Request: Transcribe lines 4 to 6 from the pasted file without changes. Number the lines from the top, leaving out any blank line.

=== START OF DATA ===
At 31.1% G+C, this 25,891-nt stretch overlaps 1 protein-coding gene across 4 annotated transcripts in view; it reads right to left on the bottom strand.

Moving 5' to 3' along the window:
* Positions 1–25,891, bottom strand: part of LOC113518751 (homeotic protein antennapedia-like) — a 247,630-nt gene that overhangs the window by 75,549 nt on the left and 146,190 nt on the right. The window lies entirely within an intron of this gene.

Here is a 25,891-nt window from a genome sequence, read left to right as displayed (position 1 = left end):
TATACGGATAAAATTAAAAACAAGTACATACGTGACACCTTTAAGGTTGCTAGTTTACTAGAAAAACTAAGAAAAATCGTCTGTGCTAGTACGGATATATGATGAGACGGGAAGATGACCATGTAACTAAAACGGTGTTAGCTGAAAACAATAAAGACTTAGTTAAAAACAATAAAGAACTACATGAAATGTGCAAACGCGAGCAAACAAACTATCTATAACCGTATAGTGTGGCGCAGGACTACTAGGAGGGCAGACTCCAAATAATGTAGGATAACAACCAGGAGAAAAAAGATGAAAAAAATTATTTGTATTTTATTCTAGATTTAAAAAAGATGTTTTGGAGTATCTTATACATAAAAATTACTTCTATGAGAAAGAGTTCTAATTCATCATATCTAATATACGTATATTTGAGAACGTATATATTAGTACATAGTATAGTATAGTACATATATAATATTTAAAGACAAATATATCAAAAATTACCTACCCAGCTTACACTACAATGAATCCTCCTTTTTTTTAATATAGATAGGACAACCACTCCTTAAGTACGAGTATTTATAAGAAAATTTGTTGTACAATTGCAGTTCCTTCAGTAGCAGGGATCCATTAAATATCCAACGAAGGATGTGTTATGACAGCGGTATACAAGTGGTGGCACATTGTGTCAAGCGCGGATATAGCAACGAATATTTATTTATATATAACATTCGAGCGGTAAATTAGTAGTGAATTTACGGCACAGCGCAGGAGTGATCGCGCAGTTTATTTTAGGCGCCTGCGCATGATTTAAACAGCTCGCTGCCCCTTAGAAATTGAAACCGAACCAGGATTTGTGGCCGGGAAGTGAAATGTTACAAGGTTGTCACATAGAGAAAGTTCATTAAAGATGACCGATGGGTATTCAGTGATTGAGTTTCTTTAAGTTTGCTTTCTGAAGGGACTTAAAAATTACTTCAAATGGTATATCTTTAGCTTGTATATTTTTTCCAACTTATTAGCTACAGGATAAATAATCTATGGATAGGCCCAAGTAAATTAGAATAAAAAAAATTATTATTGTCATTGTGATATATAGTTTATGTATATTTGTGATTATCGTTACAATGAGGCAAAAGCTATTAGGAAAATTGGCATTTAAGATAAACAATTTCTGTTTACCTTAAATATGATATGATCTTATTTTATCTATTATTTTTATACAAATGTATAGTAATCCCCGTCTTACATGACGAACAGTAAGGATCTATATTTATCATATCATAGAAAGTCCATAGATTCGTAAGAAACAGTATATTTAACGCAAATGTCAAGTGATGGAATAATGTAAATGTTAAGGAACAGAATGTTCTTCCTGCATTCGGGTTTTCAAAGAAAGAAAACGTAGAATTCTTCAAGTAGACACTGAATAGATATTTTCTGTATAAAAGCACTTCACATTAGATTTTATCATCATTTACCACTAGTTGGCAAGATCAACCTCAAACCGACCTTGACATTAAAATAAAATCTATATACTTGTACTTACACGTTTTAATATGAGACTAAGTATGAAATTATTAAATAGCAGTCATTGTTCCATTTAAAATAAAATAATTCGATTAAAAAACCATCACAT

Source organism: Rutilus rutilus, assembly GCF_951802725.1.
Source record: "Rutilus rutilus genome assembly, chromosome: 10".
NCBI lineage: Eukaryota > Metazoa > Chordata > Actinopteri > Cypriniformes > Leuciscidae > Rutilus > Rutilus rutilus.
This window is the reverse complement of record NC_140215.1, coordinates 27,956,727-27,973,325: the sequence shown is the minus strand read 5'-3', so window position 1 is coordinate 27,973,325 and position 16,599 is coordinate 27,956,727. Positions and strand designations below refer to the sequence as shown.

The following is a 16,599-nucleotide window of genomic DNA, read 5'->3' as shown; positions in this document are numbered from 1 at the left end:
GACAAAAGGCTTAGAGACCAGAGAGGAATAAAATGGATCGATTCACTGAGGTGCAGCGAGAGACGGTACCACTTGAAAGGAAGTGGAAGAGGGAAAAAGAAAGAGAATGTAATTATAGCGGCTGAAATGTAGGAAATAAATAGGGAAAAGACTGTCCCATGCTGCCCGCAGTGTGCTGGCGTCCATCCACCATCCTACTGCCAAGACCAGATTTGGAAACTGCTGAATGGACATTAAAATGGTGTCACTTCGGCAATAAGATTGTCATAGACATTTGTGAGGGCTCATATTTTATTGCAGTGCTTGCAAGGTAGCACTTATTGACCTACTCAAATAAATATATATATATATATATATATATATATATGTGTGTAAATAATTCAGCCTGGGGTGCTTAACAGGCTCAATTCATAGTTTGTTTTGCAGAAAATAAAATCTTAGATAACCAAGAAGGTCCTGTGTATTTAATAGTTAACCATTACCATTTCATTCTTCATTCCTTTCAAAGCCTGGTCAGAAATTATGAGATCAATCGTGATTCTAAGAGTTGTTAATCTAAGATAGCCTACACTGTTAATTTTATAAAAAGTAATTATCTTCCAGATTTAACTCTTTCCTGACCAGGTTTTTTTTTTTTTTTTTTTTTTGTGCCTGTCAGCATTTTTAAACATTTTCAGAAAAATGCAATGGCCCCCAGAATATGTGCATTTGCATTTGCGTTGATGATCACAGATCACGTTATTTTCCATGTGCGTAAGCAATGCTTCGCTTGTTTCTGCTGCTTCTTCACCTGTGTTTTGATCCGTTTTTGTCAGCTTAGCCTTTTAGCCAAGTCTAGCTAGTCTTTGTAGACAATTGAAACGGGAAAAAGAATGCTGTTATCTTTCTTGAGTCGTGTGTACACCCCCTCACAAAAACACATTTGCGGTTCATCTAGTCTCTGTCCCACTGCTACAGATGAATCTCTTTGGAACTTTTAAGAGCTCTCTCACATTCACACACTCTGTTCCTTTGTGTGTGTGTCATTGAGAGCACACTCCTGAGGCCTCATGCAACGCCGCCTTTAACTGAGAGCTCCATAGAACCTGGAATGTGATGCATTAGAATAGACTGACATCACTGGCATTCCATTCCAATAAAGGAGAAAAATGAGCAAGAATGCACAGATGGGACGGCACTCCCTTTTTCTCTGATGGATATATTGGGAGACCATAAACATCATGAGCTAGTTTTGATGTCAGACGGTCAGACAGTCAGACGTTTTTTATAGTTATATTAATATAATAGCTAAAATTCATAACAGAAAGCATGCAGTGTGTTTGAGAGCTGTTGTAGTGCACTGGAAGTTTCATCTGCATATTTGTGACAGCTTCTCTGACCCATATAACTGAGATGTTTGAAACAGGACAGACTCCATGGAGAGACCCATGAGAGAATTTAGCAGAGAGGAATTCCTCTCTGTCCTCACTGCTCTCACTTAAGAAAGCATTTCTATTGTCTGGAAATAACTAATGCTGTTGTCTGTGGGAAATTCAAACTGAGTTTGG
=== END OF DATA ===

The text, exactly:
Here is a 25,891-nt window from a genome sequence, read left to right as displayed (position 1 = left end):
TATACGGATAAAATTAAAAACAAGTACATACGTGACACCTTTAAGGTTGCTAGTTTACTAGAAAAACTAAGAAAAATCGTCTGTGCTAGTACGGATATATGATGAGACGGGAAGATGACCATGTAACTAAAACGGTGTTAGCTGAAAACAATAAAGACTTAGTTAAAAACAATAAAGAACTACATGAAATGTGCAAACGCGAGCAAACAAACTATCTATAACCGTATAGTGTGGCGCAGGACTACTAGGAGGGCAGACTCCAAATAATGTAGGATAACAACCAGGAGAAAAAAGATGAAAAAAATTATTTGTATTTTATTCTAGATTTAAAAAAGATGTTTTGGAGTATCTTATACATAAAAATTACTTCTATGAGAAAGAGTTCTAATTCATCATATCTAATATACGTATATTTGAGAACGTATATATTAGTACATAGTATAGTATAGTACATATATAATATTTAAAGACAAATATATCAAAAATTACCTACCCAGCTTACACTACAATGAATCCTCCTTTTTTTTAATATAGATAGGACAACCACTCCTTAAGTACGAGTATTTATAAGAAAATTTGTTGTACAATTGCAGTTCCTTCAGTAGCAGGGATCCATTAAATATCCAACGAAGGATGTGTTATGACAGCGGTATACAAGTGGTGGCACATTGTGTCAAGCGCGGATATAGCAACGAATATTTATTTATATATAACATTCGAGCGGTAAATTAGTAGTGAATTTACGGCACAGCGCAGGAGTGATCGCGCAGTTTATTTTAGGCGCCTGCGCATGATTTAAACAGCTCGCTGCCCCTTAGAAATTGAAACCGAACCAGGATTTGTGGCCGGGAAGTGAAATGTTACAAGGTTGTCACATAGAGAAAGTTCATTAAAGATGACCGATGGGTATTCAGTGATTGAGTTTCTTTAAGTTTGCTTTCTGAAGGGACTTAAAAATTACTTCAAATGGTATATCTTTAGCTTGTATATTTTTTCCAACTTATTAGCTACAGGATAAATAATCTATGGATAGGCCCAAGTAAATTAGAATAAAAAAAATTATTATTGTCATTGTGATATATAGTTTATGTATATTTGTGATTATCGTTACAATGAGGCAAAAGCTATTAGGAAAATTGGCATTTAAGATAAACAATTTCTGTTTACCTTAAATATGATATGATCTTATTTTATCTATTATTTTTATACAAATGTATAGTAATCCCCGTCTTACATGACGAACAGTAAGGATCTATATTTATCATATCATAGAAAGTCCATAGATTCGTAAGAAACAGTATATTTAACGCAAATGTCAAGTGATGGAATAATGTAAATGTTAAGGAACAGAATGTTCTTCCTGCATTCGGGTTTTCAAAGAAAGAAAACGTAGAATTCTTCAAGTAGACACTGAATAGATATTTTCTGTATAAAAGCACTTCACATTAGATTTTATCATCATTTACCACTAGTTGGCAAGATCAACCTCAAACCGACCTTGACATTAAAATAAAATCTATATACTTGTACTTACACGTTTTAATATGAGACTAAGTATGAAATTATTAAATAGCAGTCATTGTTCCATTTAAAATAAAATAATTCGATTAAAAAACCATCACAT

Source organism: Rutilus rutilus, assembly GCF_951802725.1.